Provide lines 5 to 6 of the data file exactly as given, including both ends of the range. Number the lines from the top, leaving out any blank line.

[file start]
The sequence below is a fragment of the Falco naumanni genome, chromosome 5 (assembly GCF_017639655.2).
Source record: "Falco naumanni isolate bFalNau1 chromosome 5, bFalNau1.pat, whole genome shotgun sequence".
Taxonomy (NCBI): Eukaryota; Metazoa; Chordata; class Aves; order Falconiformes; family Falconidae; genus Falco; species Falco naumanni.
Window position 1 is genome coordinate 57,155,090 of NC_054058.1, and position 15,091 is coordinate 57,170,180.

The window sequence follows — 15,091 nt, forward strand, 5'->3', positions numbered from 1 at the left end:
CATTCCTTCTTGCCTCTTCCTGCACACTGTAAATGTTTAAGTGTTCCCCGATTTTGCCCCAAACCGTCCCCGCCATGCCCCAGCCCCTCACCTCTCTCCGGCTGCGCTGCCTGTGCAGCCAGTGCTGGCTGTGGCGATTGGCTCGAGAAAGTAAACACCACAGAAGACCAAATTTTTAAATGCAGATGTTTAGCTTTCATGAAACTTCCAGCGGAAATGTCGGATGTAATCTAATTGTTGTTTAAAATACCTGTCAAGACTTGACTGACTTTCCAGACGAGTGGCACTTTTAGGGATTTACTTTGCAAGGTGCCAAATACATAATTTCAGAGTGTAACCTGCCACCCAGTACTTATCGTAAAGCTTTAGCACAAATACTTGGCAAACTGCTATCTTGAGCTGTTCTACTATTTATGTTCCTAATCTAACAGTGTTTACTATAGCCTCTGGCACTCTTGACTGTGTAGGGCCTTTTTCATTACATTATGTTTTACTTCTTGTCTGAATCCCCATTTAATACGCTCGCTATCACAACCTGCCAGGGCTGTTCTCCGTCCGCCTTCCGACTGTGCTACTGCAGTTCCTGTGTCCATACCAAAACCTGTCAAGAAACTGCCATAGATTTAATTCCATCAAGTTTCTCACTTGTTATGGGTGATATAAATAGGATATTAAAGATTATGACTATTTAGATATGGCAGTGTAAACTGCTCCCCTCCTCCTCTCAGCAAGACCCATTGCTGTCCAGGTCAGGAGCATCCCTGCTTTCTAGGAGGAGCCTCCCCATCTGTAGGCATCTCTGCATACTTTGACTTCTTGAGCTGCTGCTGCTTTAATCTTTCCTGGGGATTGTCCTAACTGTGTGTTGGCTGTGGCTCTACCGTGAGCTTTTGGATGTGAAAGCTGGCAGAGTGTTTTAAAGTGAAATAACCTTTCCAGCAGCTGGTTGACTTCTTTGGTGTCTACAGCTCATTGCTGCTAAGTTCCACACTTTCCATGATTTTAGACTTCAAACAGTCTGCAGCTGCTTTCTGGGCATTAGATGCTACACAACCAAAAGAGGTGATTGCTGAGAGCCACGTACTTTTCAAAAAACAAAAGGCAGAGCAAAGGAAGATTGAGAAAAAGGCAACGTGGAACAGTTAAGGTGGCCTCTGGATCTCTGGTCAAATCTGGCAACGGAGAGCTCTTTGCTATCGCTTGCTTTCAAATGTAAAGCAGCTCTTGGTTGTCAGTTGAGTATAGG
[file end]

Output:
The window sequence follows — 15,091 nt, forward strand, 5'->3', positions numbered from 1 at the left end:
CATTCCTTCTTGCCTCTTCCTGCACACTGTAAATGTTTAAGTGTTCCCCGATTTTGCCCCAAACCGTCCCCGCCATGCCCCAGCCCCTCACCTCTCTCCGGCTGCGCTGCCTGTGCAGCCAGTGCTGGCTGTGGCGATTGGCTCGAGAAAGTAAACACCACAGAAGACCAAATTTTTAAATGCAGATGTTTAGCTTTCATGAAACTTCCAGCGGAAATGTCGGATGTAATCTAATTGTTGTTTAAAATACCTGTCAAGACTTGACTGACTTTCCAGACGAGTGGCACTTTTAGGGATTTACTTTGCAAGGTGCCAAATACATAATTTCAGAGTGTAACCTGCCACCCAGTACTTATCGTAAAGCTTTAGCACAAATACTTGGCAAACTGCTATCTTGAGCTGTTCTACTATTTATGTTCCTAATCTAACAGTGTTTACTATAGCCTCTGGCACTCTTGACTGTGTAGGGCCTTTTTCATTACATTATGTTTTACTTCTTGTCTGAATCCCCATTTAATACGCTCGCTATCACAACCTGCCAGGGCTGTTCTCCGTCCGCCTTCCGACTGTGCTACTGCAGTTCCTGTGTCCATACCAAAACCTGTCAAGAAACTGCCATAGATTTAATTCCATCAAGTTTCTCACTTGTTATGGGTGATATAAATAGGATATTAAAGATTATGACTATTTAGATATGGCAGTGTAAACTGCTCCCCTCCTCCTCTCAGCAAGACCCATTGCTGTCCAGGTCAGGAGCATCCCTGCTTTCTAGGAGGAGCCTCCCCATCTGTAGGCATCTCTGCATACTTTGACTTCTTGAGCTGCTGCTGCTTTAATCTTTCCTGGGGATTGTCCTAACTGTGTGTTGGCTGTGGCTCTACCGTGAGCTTTTGGATGTGAAAGCTGGCAGAGTGTTTTAAAGTGAAATAACCTTTCCAGCAGCTGGTTGACTTCTTTGGTGTCTACAGCTCATTGCTGCTAAGTTCCACACTTTCCATGATTTTAGACTTCAAACAGTCTGCAGCTGCTTTCTGGGCATTAGATGCTACACAACCAAAAGAGGTGATTGCTGAGAGCCACGTACTTTTCAAAAAACAAAAGGCAGAGCAAAGGAAGATTGAGAAAAAGGCAACGTGGAACAGTTAAGGTGGCCTCTGGATCTCTGGTCAAATCTGGCAACGGAGAGCTCTTTGCTATCGCTTGCTTTCAAATGTAAAGCAGCTCTTGGTTGTCAGTTGAGTATAGG